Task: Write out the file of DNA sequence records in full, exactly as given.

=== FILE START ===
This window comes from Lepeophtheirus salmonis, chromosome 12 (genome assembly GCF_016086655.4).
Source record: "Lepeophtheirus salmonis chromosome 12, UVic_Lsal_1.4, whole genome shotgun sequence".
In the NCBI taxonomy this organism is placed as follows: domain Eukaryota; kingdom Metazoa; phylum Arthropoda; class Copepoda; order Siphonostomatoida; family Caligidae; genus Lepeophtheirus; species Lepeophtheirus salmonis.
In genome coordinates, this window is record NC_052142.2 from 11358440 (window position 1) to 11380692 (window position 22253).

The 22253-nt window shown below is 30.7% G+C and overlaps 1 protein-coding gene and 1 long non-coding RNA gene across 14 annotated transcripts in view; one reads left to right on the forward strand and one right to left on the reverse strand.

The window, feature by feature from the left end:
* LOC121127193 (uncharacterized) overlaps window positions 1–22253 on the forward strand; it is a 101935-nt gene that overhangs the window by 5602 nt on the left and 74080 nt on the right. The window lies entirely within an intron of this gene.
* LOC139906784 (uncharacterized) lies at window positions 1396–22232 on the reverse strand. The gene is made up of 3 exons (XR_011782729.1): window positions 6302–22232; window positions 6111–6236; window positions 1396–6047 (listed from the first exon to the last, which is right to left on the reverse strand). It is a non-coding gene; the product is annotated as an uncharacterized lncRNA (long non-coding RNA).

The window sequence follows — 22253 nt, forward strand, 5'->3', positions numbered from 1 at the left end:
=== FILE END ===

This window comes from Lepeophtheirus salmonis, chromosome 12 (genome assembly GCF_016086655.4).
Source record: "Lepeophtheirus salmonis chromosome 12, UVic_Lsal_1.4, whole genome shotgun sequence".
In the NCBI taxonomy this organism is placed as follows: domain Eukaryota; kingdom Metazoa; phylum Arthropoda; class Copepoda; order Siphonostomatoida; family Caligidae; genus Lepeophtheirus; species Lepeophtheirus salmonis.
In genome coordinates, this window is record NC_052142.2 from 11358440 (window position 1) to 11380692 (window position 22253).

The 22253-nt window shown below is 30.7% G+C and overlaps 1 protein-coding gene and 1 long non-coding RNA gene across 14 annotated transcripts in view; one reads left to right on the forward strand and one right to left on the reverse strand.

The window, feature by feature from the left end:
* LOC121127193 (uncharacterized) overlaps window positions 1–22253 on the forward strand; it is a 101935-nt gene that overhangs the window by 5602 nt on the left and 74080 nt on the right. The window lies entirely within an intron of this gene.
* LOC139906784 (uncharacterized) lies at window positions 1396–22232 on the reverse strand. The gene is made up of 3 exons (XR_011782729.1): window positions 6302–22232; window positions 6111–6236; window positions 1396–6047 (listed from the first exon to the last, which is right to left on the reverse strand). It is a non-coding gene; the product is annotated as an uncharacterized lncRNA (long non-coding RNA).

The window sequence follows — 22253 nt, forward strand, 5'->3', positions numbered from 1 at the left end: